A recent basin-wide survey by the University of Notre Dame, Central Michigan University, and The Nature Conservancy has found Eurasian ruffe DNA in water samples taken over the past year from Calumet Harbor in northeast Illinois. This sampling is designed to use an analytical technique to detect species by filtering the water and detecting DNA that organisms leave behind. In fish, the DNA may be in slime, urine, or fecal material. The initial conclusion from the Calumet Harbor water samples did not detect ruffe, but follow up analyses suggest that ruffe environmental DNA (or eDNA) may be present in a small portion of the samples.

“Calumet Harbor is a vibrant harbor with international and intra-lake shipping present,” said Kevin Irons, Aquatic Nuisance Species Program Manager for the Illinois DNR. “The detection of Eurasian ruffe DNA is not all that surprising, given that ruffe has been in the Great Lakes for decades. Illinois DNR monitors Calumet Harbor annually, and we have certainly been aware of ruffe in the basin. To date, we have not captured any ruffe, and in fact we don’t believe Eurasian ruffe are established anywhere in southern Lake Michigan”.

Environmental DNA surveillance has been used to heighten efforts regarding Asian carp detection; however, the relationship between eDNA and live fish presence has not been fully understood.

“Certainly, eDNA can come from swimming fish, but alternatively eDNA can be transported by birds, boat hulls, fishing nets, and other mechanisms,” said Kelly Baerwaldt, joint U.S. Army Corps of Engineers/USFWS eDNA Program Manager. “Because Lake Calumet is such a busy port, lake freighters from infested regions could simply discharge water and enable detections. Although 85% of eDNA breaks down in the environment quickly, within a few days, the remaining small portion can remain detectable for up to a month.”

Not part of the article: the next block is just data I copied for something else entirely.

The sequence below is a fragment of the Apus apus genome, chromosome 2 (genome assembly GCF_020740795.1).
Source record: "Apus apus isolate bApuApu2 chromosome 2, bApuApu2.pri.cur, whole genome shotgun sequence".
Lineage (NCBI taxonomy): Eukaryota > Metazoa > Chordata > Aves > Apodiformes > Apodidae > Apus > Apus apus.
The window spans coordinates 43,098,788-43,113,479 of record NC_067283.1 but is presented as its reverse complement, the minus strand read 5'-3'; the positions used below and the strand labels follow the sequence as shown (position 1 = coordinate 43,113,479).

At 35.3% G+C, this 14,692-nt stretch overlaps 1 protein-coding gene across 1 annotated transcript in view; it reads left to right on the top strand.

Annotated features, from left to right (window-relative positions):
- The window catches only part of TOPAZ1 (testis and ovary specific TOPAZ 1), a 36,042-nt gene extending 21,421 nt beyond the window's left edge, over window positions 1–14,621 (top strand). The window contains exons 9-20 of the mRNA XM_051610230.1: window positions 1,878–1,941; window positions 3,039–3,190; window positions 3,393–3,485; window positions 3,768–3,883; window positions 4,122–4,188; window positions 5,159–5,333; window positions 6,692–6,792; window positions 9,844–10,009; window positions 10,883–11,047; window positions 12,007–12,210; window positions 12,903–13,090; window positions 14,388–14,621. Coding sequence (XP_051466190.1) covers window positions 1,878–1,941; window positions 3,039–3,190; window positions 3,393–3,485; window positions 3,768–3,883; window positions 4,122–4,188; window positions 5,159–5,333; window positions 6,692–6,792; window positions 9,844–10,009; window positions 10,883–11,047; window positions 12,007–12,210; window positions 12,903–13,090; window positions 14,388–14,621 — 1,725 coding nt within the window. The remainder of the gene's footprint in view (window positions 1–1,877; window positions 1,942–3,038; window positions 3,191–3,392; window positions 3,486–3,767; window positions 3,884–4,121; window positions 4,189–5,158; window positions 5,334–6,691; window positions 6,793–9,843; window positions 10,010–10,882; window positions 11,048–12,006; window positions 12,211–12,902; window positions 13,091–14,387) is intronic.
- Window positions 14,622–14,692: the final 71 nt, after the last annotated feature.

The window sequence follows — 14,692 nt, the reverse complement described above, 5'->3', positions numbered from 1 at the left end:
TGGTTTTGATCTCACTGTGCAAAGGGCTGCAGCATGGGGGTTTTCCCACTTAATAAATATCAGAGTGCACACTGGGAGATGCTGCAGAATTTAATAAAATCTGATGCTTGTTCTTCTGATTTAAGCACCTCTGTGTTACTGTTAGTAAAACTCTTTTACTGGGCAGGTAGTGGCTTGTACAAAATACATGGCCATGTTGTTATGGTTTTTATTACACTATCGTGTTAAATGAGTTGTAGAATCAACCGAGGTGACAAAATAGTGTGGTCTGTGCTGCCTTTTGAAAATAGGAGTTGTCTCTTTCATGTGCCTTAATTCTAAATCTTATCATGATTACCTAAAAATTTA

The Illinois DNR will continue to work with USFWS biologists who monitor the Great Lakes to continue sampling in the Calumet Harbor area to heighten sampling efforts for fish across the Great Lakes to look for Aquatic Nuisance Species. Illinois DNR monitors Calumet Harbor throughout the summer with electrofishing. The Illinois Natural History Survey monitors near-shore waters of Lake Michigan with micro-mesh gillnets, noted as a preferred gear for catching ruffe. To date, Illinois officials report NO Eurasian ruffe have been seen or reported from Illinois waters.

“The Illinois DNR urges anglers to report fish that may be ruffe, as they may be taken while fishing for yellow perch or other fish in the Calumet Harbor area, or anywhere in waters surrounding Chicago,” IDNR’s Kevin Irons said. “A clear cell phone picture of the fish from several angles can help in identification, or you may simply put fish in a ziplock/plastic bag and freeze it. This species is listed as injurious, so these fish cannot be transported alive in Illinois. If found, please note specifically where the fish was caught and include time and date information.”

To stop the movement of all aquatic nuisance species, sportsmen and women are reminded to ‘Stop Aquatic Hitchhikers’ and ‘Be a Hero – Transport Zero’ by following three simple steps: 1) Remove plants animals and mud from equipment; 2) Drain all water from your boat and gear; and 3) Dry everything thoroughly with a towel.

To find out more about the Eurasian ruffe, check the USGS Non-indigenous Aquatic Species website at

Be A Hero – Transport Zero campaign video can be found at

To report Eurasian ruffe locations or other Aquatic Nuisance Species, please call the Illinois ANS Program office at 217-785-8772.